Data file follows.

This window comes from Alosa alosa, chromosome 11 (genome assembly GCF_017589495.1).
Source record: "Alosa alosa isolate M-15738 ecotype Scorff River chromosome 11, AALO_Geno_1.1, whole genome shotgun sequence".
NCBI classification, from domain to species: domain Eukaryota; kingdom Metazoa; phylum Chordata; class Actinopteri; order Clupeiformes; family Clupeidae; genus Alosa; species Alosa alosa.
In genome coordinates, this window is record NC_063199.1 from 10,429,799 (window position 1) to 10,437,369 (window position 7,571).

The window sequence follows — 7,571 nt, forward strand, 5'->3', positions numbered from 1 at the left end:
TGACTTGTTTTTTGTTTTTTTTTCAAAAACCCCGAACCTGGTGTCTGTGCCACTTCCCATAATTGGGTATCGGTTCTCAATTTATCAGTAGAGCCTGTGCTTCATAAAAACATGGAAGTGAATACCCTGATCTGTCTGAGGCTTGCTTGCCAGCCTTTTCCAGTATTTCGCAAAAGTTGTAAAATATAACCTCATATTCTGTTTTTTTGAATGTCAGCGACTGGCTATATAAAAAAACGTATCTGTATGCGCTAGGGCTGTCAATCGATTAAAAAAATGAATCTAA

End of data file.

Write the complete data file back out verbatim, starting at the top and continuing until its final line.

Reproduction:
This window comes from Alosa alosa, chromosome 11 (genome assembly GCF_017589495.1).
Source record: "Alosa alosa isolate M-15738 ecotype Scorff River chromosome 11, AALO_Geno_1.1, whole genome shotgun sequence".
NCBI classification, from domain to species: domain Eukaryota; kingdom Metazoa; phylum Chordata; class Actinopteri; order Clupeiformes; family Clupeidae; genus Alosa; species Alosa alosa.
In genome coordinates, this window is record NC_063199.1 from 10,429,799 (window position 1) to 10,437,369 (window position 7,571).

The window sequence follows — 7,571 nt, forward strand, 5'->3', positions numbered from 1 at the left end:
TGACTTGTTTTTTGTTTTTTTTTCAAAAACCCCGAACCTGGTGTCTGTGCCACTTCCCATAATTGGGTATCGGTTCTCAATTTATCAGTAGAGCCTGTGCTTCATAAAAACATGGAAGTGAATACCCTGATCTGTCTGAGGCTTGCTTGCCAGCCTTTTCCAGTATTTCGCAAAAGTTGTAAAATATAACCTCATATTCTGTTTTTTTGAATGTCAGCGACTGGCTATATAAAAAAACGTATCTGTATGCGCTAGGGCTGTCAATCGATTAAAAAAATGAATCTAA